ORLANDO, FL - Halloween in Downtown Orlando is essentially a city-wide mass gathering.
“Halloween, historically and traditionally, is one of, if not the largest single night in downtown,” said Thomas Chatmon Jr., City of Orlando, Executive Director of the DDB/CRA.
“It brings people usually from all over the country,” said John Sanfelippo, Co-Owner, The Beacham Group.
During a pandemic, that could be frightening.
“We’re not trying to do anything that contributes to a super spreader event,” Chatmon said.
The city added physically-distanced zones for Halloween night, blocking off streets in the center of downtown, and allowed for revelers to drink alcohol in the street in those areas.
“What we’re doing here is providing more space so people can physically-distance more as they move around in downtown, if you’ve been in downtown, particularly on Halloween night, it’s a dense crowd and so we’re trying to allow for that crowd to spread out as much as they can,” Chatmon said.
The zones were designated by barriers and signage. Increased patrolling to make sure everyone is following the rules.
“Between ambassadors and uniformed security and the Orlando Police Department, there will be a much larger presence of uniforms in the area to make sure we’re monitoring and containing things,” Chatmon said.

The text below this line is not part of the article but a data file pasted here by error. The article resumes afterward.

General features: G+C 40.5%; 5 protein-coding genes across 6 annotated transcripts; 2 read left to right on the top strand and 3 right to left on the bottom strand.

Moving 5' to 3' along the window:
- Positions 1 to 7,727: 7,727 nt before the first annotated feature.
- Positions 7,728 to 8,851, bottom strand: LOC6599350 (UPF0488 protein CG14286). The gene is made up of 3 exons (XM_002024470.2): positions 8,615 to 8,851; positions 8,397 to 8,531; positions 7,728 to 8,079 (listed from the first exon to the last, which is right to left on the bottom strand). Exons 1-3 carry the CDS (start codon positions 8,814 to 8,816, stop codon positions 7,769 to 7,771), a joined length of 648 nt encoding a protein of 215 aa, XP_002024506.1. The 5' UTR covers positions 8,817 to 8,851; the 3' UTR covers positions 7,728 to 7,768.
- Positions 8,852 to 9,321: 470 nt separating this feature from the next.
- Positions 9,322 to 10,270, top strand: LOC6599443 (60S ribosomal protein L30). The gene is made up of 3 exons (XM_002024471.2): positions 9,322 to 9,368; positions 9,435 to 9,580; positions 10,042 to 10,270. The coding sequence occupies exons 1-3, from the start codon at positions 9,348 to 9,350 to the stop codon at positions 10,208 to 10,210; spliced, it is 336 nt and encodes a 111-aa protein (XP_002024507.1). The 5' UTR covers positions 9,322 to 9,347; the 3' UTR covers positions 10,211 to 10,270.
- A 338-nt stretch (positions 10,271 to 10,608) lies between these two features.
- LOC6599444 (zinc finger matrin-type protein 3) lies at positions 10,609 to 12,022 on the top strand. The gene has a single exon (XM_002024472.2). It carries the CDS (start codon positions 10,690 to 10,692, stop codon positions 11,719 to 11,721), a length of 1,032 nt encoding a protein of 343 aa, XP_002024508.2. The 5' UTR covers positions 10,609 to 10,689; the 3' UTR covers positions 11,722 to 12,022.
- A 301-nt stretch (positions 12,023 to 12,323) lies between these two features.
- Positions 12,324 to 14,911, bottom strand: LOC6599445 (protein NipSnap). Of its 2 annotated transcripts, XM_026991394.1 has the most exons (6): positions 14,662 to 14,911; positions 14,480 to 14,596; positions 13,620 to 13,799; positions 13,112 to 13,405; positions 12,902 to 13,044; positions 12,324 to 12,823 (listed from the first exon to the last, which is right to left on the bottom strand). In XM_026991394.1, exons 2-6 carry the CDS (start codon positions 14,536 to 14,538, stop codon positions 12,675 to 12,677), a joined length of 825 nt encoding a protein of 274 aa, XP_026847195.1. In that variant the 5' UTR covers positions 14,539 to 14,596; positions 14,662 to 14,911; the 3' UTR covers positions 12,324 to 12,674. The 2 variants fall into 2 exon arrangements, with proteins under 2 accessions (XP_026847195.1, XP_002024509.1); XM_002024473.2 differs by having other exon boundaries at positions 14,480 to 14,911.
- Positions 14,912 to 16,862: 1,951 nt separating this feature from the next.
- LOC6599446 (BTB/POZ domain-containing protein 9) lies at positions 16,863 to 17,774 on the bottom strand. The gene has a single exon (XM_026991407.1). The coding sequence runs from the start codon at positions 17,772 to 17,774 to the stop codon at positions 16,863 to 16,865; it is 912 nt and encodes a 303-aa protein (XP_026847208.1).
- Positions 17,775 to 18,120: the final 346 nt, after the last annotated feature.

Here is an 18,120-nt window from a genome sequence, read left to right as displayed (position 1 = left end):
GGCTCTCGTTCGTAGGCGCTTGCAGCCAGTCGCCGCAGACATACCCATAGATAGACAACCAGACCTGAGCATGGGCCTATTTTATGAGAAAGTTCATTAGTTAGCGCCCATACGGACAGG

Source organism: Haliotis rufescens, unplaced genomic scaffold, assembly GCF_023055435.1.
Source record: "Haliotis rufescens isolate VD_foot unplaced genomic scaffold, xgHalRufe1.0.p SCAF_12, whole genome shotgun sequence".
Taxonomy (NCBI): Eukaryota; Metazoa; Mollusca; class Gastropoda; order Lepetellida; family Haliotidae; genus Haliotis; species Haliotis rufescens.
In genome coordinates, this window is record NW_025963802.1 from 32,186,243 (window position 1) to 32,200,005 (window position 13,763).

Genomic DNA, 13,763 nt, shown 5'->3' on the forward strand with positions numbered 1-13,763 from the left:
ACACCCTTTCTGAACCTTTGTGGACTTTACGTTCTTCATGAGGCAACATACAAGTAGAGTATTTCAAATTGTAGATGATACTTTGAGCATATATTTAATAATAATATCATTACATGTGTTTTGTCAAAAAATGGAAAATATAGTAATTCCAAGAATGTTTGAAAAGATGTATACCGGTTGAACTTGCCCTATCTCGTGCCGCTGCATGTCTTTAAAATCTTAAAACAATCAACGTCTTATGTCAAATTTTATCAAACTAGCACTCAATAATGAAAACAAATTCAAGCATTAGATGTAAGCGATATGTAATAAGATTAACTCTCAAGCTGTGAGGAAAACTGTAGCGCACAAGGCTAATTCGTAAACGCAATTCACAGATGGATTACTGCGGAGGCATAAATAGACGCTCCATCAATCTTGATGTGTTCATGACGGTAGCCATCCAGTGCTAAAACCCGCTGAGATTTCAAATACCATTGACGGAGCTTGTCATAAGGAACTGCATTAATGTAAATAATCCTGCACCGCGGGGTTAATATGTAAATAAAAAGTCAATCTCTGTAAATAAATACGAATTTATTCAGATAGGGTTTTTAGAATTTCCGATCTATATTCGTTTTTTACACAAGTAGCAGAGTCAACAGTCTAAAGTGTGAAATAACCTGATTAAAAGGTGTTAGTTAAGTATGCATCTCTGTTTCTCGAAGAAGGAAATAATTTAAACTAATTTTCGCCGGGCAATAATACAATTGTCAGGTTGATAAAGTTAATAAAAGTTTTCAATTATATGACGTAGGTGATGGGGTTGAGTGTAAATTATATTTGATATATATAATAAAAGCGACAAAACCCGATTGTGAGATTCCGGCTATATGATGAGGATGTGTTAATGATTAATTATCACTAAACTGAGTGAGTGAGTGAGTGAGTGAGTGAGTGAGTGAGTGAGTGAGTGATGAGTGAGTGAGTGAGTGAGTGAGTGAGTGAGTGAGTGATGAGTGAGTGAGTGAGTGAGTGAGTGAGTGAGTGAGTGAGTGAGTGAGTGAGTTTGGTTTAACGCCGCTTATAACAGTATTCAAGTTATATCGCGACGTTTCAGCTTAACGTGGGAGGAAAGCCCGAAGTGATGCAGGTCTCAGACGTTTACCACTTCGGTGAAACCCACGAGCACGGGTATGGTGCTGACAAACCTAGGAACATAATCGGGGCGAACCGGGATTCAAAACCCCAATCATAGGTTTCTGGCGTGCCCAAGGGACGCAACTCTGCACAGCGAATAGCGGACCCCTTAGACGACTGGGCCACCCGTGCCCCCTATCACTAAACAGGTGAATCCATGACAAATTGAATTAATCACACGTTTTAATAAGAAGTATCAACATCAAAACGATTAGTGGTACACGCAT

But in the midst of a pandemic, Club Owner John Sanfelippo is worried about an outbreak inside one of his seven establishments.
“As a promoter, partner, and club owner, we have to think 100 percent differently than how we would normally think,” Sanfelippo said.
He’s putting health and safety over money.
“We’re not doing any kind of additional advertising, promotions, or marketing, normally we put up a large advertising budget,” said Sanfelippo.
Halloween is usually one of his biggest money-makers but this year the jackpot would be no one getting sick.
“The objective is to not really encourage more people to come out. I know that sounds crazy as a business owner,” Sanfelippo said.
This year there was no costume contest, no outdoor block party, nothing special to attract anymore revelers.
For the co-owner of the Beacham Group, the goal was to “Accommodate everybody and make sure everybody who comes out can have a great night and be safe,” Sanfelippo said.
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Doing so will require temperature checks and masks at the door.
Sanfelippo hopes the other establishments operate responsibly, as well because an outbreak linked to downtown isn’t good for anyone.
FOX 35 took these photos on Halloween night:
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